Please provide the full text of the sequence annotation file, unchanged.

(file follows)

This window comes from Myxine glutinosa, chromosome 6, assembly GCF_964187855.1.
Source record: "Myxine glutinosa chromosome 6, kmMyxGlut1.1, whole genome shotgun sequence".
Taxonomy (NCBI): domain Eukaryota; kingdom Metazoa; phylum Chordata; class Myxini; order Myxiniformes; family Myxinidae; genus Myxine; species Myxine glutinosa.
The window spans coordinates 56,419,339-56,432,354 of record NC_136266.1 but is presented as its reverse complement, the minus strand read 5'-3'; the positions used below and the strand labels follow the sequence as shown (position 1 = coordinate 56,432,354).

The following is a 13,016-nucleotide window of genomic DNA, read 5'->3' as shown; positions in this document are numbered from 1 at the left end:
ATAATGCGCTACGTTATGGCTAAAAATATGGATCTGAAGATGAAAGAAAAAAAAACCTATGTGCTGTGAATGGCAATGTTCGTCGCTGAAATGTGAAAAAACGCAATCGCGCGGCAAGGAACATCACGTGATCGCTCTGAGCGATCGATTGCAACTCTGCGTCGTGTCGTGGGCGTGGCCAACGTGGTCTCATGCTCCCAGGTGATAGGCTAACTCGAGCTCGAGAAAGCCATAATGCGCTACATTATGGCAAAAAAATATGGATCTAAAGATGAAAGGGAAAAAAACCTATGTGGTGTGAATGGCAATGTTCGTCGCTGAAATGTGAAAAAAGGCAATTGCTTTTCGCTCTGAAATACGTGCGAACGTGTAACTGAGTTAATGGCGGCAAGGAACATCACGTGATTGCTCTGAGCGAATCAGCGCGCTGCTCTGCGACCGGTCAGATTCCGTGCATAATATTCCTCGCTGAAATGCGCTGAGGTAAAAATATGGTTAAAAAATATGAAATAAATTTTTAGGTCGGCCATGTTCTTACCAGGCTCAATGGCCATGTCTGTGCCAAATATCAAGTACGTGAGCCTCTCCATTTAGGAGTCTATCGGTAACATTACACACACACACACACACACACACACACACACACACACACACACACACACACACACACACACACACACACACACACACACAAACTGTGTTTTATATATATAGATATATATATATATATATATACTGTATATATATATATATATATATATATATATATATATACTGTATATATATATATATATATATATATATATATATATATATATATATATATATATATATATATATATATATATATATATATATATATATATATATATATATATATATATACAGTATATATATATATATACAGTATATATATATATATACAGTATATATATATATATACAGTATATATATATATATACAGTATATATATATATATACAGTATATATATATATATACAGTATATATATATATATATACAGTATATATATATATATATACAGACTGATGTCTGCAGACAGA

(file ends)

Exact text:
This window comes from Myxine glutinosa, chromosome 6, assembly GCF_964187855.1.
Source record: "Myxine glutinosa chromosome 6, kmMyxGlut1.1, whole genome shotgun sequence".
Taxonomy (NCBI): domain Eukaryota; kingdom Metazoa; phylum Chordata; class Myxini; order Myxiniformes; family Myxinidae; genus Myxine; species Myxine glutinosa.
The window spans coordinates 56,419,339-56,432,354 of record NC_136266.1 but is presented as its reverse complement, the minus strand read 5'-3'; the positions used below and the strand labels follow the sequence as shown (position 1 = coordinate 56,432,354).

The following is a 13,016-nucleotide window of genomic DNA, read 5'->3' as shown; positions in this document are numbered from 1 at the left end:
ATAATGCGCTACGTTATGGCTAAAAATATGGATCTGAAGATGAAAGAAAAAAAAACCTATGTGCTGTGAATGGCAATGTTCGTCGCTGAAATGTGAAAAAACGCAATCGCGCGGCAAGGAACATCACGTGATCGCTCTGAGCGATCGATTGCAACTCTGCGTCGTGTCGTGGGCGTGGCCAACGTGGTCTCATGCTCCCAGGTGATAGGCTAACTCGAGCTCGAGAAAGCCATAATGCGCTACATTATGGCAAAAAAATATGGATCTAAAGATGAAAGGGAAAAAAACCTATGTGGTGTGAATGGCAATGTTCGTCGCTGAAATGTGAAAAAAGGCAATTGCTTTTCGCTCTGAAATACGTGCGAACGTGTAACTGAGTTAATGGCGGCAAGGAACATCACGTGATTGCTCTGAGCGAATCAGCGCGCTGCTCTGCGACCGGTCAGATTCCGTGCATAATATTCCTCGCTGAAATGCGCTGAGGTAAAAATATGGTTAAAAAATATGAAATAAATTTTTAGGTCGGCCATGTTCTTACCAGGCTCAATGGCCATGTCTGTGCCAAATATCAAGTACGTGAGCCTCTCCATTTAGGAGTCTATCGGTAACATTACACACACACACACACACACACACACACACACACACACACACACACACACACACACACACACACACACACACACACACACAAACTGTGTTTTATATATATAGATATATATATATATATATATACTGTATATATATATATATATATATATATATATATATATACTGTATATATATATATATATATATATATATATATATATATATATATATATATATATATATATATATATATATATATATATATATATATATATATATATATATATATATATACAGTATATATATATATATACAGTATATATATATATATACAGTATATATATATATATACAGTATATATATATATATACAGTATATATATATATATACAGTATATATATATATATACAGTATATATATATATATATACAGTATATATATATATATATACAGACTGATGTCTGCAGACAGA